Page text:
We have a small drop before we hit the big stuff. I’d kept the pace steady but knew this was all about to stop. We had averaged about 50ft of climbing a mile up to now but then, as we hit gradients of over 15%, we start covering upwards of 400ft of climbing per mile. And it’s relentless, think of Ryehill, only 6 times longer. We had already picked up the tail end of the walkers who started an hour earlier but it’s hard to tell the runners from the walkers as everyone falls into a quick march.
We reach Stone Cross after 9 miles & have already covered 1000ft of climbing. This is the first of the minor roads & from the first step its like Bambi on Ice. The Yak Trax come out & they are great. Even on sheet ice you can run as normal. There’s more climbing as we cover another 600ft of elevation before we drop down past the Kilbride Army camp & cross the border into Wicklow. I’d kept up a steady run / quick march since the start of the tough climbs & had passed a good few people whilst only being passed by a small few others in the process. The downhill was a good respite & I pushed on to pass a few more before coming to the first off road section.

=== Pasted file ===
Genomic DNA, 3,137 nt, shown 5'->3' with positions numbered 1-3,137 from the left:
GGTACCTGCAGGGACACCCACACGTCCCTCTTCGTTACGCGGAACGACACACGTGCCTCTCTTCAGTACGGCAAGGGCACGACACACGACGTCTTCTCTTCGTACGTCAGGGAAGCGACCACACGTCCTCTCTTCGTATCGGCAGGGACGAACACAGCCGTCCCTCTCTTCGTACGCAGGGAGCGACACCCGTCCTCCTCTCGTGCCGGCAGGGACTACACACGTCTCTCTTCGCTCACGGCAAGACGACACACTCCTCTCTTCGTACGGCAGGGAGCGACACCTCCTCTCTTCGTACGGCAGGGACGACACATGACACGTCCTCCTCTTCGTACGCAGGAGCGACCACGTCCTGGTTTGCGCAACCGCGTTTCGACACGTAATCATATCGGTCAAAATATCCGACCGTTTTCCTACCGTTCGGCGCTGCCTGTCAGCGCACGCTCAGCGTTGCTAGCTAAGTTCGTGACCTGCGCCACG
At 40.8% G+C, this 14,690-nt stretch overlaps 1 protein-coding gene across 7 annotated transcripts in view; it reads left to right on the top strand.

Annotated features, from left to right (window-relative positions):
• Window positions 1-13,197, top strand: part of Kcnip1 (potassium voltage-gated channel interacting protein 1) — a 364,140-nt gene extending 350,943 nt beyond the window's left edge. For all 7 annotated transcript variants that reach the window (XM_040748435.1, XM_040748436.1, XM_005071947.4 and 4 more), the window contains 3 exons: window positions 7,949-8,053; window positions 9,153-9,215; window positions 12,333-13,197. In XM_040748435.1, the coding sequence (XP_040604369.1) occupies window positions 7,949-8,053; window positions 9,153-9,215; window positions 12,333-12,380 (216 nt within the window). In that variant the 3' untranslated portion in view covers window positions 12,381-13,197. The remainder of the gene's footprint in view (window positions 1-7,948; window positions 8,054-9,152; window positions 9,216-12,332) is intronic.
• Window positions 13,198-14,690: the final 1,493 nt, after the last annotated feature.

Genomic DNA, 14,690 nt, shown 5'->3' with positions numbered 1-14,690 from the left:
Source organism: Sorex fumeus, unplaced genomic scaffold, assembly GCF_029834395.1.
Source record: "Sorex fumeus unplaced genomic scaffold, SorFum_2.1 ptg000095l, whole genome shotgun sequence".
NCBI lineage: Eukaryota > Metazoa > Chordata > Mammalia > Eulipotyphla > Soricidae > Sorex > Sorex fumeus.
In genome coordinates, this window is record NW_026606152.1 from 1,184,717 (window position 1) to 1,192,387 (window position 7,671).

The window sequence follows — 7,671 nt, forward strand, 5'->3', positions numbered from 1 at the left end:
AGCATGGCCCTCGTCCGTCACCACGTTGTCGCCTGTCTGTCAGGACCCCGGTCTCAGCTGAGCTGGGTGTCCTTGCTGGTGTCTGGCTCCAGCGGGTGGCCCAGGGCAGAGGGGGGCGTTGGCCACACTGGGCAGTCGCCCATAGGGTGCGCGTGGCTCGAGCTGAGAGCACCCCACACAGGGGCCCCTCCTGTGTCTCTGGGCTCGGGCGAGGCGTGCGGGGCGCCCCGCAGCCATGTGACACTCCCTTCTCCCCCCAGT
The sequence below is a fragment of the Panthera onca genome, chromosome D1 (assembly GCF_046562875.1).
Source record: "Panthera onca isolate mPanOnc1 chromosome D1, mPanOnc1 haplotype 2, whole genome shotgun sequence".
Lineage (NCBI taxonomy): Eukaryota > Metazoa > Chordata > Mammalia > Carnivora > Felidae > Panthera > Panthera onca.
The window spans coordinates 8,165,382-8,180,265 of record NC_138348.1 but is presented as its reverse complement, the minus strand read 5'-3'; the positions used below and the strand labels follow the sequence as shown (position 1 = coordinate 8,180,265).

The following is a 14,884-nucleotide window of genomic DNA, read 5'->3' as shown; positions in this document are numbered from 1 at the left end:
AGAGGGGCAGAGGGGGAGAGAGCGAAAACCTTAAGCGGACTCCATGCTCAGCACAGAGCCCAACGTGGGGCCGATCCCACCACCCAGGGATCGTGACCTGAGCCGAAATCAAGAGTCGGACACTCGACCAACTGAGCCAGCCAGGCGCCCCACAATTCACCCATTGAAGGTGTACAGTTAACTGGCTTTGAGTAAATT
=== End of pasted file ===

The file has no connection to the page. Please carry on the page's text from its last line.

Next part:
This was a steep downhill field which was nice & springy until we hit the frozen tractor trails. They were lethal & ankle breakers if you weren’t careful. It was only a short introduction though & a mile later we hit the roads again & crossed over the Liffey at Ballysmuttan Bridge. (Now named after Ciaran Jones, this bridge was the scene of tragedy in 2011 as an off duty Garda was swept away in floodwaters whilst helping people affected by the floods. The bridge always has a bit of a surreal feel to it as it’s decorated in wreaths & ribbons in his memory)
It had been a nice drop from 1600ft down to 740ft but as we cross the river we start climbing again until we reach Checkpoint 1 in Ballynultagh Woods at mile 18. It’s like a party in the woods with hot drinks, food, DJ, & fires going. It was also completely covered in snow so that it resembled an alpine ski village.